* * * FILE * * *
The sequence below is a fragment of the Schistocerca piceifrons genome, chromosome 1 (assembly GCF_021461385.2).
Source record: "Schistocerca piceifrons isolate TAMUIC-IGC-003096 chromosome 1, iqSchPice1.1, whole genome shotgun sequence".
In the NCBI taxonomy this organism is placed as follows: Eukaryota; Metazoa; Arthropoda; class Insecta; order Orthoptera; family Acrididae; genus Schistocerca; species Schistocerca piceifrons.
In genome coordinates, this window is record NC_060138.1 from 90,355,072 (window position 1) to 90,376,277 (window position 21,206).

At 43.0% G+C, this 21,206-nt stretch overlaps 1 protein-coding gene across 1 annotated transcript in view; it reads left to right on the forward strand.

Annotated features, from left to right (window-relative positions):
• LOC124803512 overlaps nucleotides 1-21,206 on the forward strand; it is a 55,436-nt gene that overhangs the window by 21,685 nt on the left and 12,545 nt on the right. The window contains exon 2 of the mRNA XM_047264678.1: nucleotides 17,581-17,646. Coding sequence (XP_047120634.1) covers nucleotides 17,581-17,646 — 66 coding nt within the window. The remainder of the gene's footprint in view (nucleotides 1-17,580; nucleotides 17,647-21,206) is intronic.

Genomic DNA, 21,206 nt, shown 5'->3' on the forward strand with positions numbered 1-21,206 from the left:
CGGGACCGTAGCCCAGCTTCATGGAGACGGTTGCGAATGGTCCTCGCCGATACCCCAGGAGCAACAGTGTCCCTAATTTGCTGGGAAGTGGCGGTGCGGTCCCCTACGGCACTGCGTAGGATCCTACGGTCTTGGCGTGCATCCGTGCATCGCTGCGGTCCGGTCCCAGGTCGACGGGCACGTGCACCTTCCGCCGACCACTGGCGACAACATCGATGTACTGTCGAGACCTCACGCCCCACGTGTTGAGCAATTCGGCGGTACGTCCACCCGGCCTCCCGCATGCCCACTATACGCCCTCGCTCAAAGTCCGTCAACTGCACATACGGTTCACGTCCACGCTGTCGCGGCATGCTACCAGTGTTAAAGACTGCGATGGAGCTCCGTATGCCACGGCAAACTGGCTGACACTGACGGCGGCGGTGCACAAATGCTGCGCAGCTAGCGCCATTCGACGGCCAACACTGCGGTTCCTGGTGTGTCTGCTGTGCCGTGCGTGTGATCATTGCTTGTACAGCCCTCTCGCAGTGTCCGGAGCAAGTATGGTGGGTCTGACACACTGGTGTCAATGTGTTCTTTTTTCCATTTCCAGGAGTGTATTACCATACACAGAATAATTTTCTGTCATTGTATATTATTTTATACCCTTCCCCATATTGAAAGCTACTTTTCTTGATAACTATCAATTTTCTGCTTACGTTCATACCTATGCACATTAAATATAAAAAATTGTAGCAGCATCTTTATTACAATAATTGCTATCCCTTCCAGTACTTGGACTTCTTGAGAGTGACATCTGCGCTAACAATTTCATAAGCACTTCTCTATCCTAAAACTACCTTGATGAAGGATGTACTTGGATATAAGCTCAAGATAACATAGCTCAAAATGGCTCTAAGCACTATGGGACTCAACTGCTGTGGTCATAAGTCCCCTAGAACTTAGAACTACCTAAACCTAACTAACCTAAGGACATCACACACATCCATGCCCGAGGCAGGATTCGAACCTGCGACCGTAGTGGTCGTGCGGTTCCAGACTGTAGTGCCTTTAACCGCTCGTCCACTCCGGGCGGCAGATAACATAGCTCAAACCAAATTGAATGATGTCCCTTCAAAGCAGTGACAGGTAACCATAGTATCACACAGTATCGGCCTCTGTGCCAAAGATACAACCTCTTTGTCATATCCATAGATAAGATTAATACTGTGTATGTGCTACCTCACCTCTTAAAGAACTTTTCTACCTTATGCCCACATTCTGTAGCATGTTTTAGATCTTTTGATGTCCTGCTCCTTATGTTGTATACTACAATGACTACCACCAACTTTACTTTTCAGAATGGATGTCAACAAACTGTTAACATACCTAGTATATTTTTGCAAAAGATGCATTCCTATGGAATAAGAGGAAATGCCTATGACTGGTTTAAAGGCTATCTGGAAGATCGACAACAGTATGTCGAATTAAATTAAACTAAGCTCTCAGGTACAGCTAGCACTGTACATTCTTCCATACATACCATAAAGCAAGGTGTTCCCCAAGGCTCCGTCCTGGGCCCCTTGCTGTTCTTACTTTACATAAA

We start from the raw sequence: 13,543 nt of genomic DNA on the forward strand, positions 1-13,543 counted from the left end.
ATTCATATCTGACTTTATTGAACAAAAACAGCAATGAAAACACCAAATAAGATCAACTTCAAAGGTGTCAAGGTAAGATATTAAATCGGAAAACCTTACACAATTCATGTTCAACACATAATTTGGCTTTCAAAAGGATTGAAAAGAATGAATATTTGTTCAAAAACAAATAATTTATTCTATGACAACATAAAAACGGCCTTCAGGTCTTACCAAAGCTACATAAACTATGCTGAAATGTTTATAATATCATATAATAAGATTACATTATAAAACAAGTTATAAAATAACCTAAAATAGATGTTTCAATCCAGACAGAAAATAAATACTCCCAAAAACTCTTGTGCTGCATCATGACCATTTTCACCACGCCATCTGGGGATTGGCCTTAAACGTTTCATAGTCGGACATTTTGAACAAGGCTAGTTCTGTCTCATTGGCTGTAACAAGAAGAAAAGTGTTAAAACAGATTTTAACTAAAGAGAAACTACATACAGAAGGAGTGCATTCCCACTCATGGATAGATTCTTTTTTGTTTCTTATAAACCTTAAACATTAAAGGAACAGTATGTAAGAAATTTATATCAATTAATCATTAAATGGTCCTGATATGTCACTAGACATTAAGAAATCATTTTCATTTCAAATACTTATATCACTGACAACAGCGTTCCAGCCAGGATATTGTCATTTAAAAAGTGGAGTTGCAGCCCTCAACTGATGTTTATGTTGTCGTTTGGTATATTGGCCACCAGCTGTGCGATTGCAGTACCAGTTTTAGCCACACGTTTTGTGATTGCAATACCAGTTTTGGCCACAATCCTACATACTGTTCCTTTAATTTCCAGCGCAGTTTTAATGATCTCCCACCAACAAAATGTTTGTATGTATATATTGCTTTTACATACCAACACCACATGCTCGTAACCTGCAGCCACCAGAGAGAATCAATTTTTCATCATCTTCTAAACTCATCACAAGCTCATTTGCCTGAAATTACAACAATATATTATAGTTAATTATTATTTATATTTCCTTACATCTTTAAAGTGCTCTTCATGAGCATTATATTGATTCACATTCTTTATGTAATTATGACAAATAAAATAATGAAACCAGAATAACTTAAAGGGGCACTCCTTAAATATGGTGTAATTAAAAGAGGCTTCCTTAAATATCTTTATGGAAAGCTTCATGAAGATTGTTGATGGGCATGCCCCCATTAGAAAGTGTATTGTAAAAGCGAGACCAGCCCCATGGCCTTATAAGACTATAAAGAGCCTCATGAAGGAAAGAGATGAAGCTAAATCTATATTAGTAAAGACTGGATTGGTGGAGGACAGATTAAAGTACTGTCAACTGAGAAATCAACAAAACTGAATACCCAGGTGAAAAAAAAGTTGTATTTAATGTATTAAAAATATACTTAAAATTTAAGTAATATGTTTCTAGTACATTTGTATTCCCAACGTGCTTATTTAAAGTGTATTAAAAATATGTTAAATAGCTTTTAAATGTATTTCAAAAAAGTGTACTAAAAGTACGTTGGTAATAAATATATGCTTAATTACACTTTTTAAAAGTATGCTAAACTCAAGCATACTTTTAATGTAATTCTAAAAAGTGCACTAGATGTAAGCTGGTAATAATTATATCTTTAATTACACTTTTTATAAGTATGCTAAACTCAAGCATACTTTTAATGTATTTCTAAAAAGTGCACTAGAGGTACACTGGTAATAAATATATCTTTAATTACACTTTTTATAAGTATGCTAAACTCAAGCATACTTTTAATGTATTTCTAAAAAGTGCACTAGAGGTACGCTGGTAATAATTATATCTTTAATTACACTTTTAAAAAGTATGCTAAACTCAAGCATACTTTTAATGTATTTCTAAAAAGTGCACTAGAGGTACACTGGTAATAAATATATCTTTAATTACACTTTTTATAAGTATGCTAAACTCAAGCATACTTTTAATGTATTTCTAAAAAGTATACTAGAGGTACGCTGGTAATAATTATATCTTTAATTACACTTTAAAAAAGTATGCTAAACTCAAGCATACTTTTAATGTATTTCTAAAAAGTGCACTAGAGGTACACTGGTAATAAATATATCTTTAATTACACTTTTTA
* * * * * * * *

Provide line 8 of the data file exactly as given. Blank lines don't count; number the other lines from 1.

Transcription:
Genomic DNA, 21,206 nt, shown 5'->3' on the forward strand with positions numbered 1-21,206 from the left: